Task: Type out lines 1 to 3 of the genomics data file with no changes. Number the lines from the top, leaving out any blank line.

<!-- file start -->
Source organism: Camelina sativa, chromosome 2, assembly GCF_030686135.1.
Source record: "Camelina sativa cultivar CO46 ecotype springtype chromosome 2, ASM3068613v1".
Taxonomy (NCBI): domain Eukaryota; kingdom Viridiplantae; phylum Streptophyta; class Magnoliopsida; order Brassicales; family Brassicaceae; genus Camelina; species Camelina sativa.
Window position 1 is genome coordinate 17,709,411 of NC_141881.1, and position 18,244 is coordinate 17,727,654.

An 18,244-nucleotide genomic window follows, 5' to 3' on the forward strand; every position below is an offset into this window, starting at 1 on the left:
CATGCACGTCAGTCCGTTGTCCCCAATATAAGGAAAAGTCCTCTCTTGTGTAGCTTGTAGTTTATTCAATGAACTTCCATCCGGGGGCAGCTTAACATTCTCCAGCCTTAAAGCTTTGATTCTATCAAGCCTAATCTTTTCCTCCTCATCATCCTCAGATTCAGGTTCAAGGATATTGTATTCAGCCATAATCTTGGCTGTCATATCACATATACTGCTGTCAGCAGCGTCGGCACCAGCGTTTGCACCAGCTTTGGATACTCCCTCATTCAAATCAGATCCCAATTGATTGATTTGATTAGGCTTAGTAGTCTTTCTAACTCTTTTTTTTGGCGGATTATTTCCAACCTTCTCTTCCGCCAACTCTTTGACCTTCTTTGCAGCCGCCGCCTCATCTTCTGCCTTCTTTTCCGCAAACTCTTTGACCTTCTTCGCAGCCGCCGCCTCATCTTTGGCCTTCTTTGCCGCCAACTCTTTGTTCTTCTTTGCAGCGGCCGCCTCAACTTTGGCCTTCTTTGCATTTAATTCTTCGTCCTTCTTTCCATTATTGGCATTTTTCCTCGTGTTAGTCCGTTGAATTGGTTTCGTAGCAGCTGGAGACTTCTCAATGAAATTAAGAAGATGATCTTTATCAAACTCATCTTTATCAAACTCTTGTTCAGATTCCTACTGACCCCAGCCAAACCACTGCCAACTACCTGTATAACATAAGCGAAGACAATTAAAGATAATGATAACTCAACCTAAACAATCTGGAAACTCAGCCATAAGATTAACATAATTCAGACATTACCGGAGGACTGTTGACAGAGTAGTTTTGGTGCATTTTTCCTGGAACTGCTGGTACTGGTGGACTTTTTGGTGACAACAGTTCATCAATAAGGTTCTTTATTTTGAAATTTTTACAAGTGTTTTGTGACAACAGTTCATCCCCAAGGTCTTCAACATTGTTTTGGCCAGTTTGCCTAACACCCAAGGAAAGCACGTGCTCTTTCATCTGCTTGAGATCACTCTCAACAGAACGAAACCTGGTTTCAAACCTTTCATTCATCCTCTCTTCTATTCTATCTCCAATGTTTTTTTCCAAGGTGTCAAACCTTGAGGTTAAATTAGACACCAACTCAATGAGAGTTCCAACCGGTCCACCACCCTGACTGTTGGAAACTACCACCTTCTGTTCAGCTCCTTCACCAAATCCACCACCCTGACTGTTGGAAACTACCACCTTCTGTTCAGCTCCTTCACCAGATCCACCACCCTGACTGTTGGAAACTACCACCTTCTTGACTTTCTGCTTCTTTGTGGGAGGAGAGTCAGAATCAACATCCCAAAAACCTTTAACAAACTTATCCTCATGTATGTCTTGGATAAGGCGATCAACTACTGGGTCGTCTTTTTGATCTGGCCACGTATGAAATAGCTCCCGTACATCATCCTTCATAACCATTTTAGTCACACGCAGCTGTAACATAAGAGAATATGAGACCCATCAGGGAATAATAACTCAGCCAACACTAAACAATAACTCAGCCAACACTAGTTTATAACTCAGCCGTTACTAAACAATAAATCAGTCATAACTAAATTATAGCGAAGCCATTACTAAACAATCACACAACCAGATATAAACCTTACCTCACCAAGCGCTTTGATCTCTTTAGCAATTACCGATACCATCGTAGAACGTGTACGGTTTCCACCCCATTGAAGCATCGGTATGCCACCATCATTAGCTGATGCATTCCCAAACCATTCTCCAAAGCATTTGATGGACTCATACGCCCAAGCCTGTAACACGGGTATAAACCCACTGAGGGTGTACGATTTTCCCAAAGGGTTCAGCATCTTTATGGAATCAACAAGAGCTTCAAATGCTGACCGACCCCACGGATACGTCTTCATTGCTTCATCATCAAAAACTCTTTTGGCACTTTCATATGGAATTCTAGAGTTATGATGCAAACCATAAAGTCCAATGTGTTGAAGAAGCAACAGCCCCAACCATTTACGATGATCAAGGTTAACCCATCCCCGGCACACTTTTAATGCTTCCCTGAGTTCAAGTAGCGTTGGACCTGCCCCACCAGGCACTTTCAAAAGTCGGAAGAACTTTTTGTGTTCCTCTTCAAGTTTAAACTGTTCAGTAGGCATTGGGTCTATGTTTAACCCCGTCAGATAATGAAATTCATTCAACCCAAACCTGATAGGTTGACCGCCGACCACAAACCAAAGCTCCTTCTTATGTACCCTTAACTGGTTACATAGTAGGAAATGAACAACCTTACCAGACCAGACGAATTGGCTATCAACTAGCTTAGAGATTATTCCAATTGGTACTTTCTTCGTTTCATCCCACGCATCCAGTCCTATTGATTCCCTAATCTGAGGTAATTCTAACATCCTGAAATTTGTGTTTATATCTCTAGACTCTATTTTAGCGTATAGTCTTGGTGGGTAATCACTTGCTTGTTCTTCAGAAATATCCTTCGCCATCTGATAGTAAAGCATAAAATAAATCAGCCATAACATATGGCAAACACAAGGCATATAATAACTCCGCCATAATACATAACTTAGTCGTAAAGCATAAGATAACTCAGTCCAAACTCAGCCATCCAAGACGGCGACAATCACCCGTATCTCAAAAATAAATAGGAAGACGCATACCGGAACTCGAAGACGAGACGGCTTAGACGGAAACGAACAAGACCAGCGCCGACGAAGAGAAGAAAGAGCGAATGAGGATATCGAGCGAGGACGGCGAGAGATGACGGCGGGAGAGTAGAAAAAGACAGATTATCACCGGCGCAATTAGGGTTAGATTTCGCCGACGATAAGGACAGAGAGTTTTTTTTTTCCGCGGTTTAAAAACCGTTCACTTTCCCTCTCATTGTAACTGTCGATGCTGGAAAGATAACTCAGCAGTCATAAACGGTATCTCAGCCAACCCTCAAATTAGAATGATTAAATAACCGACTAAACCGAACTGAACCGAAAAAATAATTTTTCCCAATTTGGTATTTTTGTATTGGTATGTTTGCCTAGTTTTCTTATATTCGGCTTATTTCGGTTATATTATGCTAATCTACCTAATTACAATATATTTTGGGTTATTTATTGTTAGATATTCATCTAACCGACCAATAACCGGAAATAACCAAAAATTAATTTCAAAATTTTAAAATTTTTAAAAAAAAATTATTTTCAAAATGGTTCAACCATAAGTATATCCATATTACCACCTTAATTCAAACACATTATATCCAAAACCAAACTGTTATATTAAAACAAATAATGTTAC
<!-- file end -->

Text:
Source organism: Camelina sativa, chromosome 2, assembly GCF_030686135.1.
Source record: "Camelina sativa cultivar CO46 ecotype springtype chromosome 2, ASM3068613v1".
Taxonomy (NCBI): domain Eukaryota; kingdom Viridiplantae; phylum Streptophyta; class Magnoliopsida; order Brassicales; family Brassicaceae; genus Camelina; species Camelina sativa.